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The Current State of Electronics Manufacturing and Why It’s No Longer Sustainable

  • What is the global market size of the electronics manufacturing industry?

  • How does PCB production work?

  • Why does design FOR manufacturing not work anymore?

  • What are the COVID-19 effects on electronics manufacturing?

  • How can cloud technologies help the industry’s manufacturing process?

  • How does design WITH manufacturing be a better solution?

  • Why collaborative design can play an important role in manufacturing?

  • PCB Design

  • Electronics Technology

  • PCB Production

  • Cloud Technology

The Global Electronics Manufacturing industry market is on track to grow by $118.49 billion during the forecast period of 2020-2024. From medical devices, to factories, to automobiles, and aircraft, nearly every product and system we use in our daily lives are incorporating electronics. By 2023 the software used by the manufacturers of electronics-based products is predicted to be almost 50% cloud-based. In other words, the electronics industry is simultaneously experiencing a boom, and a major shift in the way products are manufactured.

For decades, the industry has approached electronics and specifically Printed Circuit Board (PCB) production with a complete focus on design FOR manufacturing. This is still largely the case today. The problem with this approach is that it no longer can meet customer demands and expectations. More products than ever before are becoming “smart and connected,” stressing an already fragile supply chain and the connections between those designing PCBs and those who have to actually produce them. The supply chain crisis has not only severely impacted industries of every spectrum but has also shined a glaring light on major flaws in how the industry works. This has been particularly significant in the electronics industry.


With the traditional design FOR manufacturing process, engineers, designers, procurement professionals, and manufacturing personnel work in separate, serially linked activities to get products designed and manufactured. Typically, an electrical engineer starts things off by specifying the logical design of an electronic circuit. A PCB designer then creates the board’s physical layout and places all of the components. Once the PCB layout is complete, the circuit, bill of materials, and board specification is exported as a package of files. Each of these files is then imported into manufacturing software, where it is translated into that software’s format. Unfortunately, there’s almost always some sort of translation loss or error, in which design details and manufacturing instructions may be changed in ways that weren’t intended.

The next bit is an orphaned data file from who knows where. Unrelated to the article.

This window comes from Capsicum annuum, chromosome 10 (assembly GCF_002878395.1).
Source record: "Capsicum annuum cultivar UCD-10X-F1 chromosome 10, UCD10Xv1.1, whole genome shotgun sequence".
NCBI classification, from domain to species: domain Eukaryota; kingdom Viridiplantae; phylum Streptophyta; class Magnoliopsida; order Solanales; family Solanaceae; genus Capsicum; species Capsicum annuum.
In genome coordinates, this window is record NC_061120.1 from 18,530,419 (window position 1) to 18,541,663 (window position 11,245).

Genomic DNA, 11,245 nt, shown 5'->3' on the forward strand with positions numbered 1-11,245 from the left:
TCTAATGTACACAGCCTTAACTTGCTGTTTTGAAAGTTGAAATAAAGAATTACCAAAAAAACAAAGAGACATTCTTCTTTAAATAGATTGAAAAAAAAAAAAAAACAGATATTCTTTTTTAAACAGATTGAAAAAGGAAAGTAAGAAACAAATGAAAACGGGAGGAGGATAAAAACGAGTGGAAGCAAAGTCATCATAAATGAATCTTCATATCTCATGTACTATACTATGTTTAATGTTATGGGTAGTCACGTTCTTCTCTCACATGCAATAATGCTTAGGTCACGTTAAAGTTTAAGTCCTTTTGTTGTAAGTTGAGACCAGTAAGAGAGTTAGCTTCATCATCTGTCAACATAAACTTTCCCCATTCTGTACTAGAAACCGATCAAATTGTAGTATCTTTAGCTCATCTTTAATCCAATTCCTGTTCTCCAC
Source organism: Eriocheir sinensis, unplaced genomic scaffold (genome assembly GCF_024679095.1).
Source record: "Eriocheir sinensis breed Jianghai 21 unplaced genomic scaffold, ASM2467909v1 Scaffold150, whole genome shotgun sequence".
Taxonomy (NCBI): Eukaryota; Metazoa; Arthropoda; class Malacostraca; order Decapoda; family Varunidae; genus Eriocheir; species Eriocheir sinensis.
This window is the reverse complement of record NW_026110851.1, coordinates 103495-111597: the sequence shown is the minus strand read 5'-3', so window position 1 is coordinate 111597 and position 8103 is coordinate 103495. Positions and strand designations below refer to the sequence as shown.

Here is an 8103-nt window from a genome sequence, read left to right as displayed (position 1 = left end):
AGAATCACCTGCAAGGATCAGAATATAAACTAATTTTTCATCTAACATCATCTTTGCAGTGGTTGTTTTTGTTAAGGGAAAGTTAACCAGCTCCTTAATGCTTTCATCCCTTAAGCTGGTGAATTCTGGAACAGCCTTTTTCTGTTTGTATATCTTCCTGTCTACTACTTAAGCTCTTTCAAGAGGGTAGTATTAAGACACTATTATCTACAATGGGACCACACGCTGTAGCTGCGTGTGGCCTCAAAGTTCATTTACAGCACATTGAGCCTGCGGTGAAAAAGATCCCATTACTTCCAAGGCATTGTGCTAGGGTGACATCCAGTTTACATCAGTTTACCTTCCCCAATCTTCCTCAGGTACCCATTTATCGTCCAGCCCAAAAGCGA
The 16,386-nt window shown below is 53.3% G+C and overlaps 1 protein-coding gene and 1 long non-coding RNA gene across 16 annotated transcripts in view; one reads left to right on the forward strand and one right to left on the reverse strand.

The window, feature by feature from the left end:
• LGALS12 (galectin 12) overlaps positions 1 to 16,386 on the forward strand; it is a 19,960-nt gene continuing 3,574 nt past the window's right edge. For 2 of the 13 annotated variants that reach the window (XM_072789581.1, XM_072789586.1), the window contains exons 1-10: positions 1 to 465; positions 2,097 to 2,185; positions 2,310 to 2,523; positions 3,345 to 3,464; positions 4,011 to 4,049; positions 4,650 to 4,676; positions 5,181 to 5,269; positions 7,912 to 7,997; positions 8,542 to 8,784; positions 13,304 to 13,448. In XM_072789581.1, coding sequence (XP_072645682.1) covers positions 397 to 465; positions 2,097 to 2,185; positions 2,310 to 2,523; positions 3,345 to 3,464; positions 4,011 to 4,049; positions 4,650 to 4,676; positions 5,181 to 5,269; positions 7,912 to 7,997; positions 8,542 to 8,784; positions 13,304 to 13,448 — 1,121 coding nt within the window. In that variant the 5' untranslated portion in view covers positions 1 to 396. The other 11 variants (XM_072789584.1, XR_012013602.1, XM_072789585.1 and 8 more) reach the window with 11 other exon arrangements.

Sometimes this leads to the wrong PCB being manufactured, or in the best case, design and manufacturing teams ask and answer questions via a series of phone calls, faxes, and emails. This “back and forth” to resolve uncertainty typically takes at least a week or two before a design can be manufactured. And if any communication is missed, incorrect, or something is left out, it means another modification cycle or sometimes, even a complete redesign. As crazy as it sounds, this is the reality of the current electronics design FOR manufacturing process.

To make matters even worse, this doesn’t include the new reality with current supply chain challenges: An engineer can design a circuit with a specific part in mind, only to find out later that the part is difficult or impossible to procure due to intense competition for limited supplies. Out-dated communication methods and data formats that are completely incompatible along with zero information about supply availability have revealed a very slow and ineffective design FOR manufacturing process that leads to costly and repeated changes to designs for engineers and manufacturers.


The COVID-19 pandemic has exacerbated the current supply chain crisis and has changed the electronics manufacturing business forever.

The pandemic forced teams in every industry all over the world to figure out ways to work remotely. This created additional design and manufacturing issues for the electronics industry in terms of stakeholders communicating with each other while working in remote locations. While this wasn’t unique to the electronics industry, the combination of new and existing challenges that exist in the electronics design and manufacturing domain has been particularly difficult. As a result, our industry is under intense pressure to find new ways to communicate and work more collaboratively.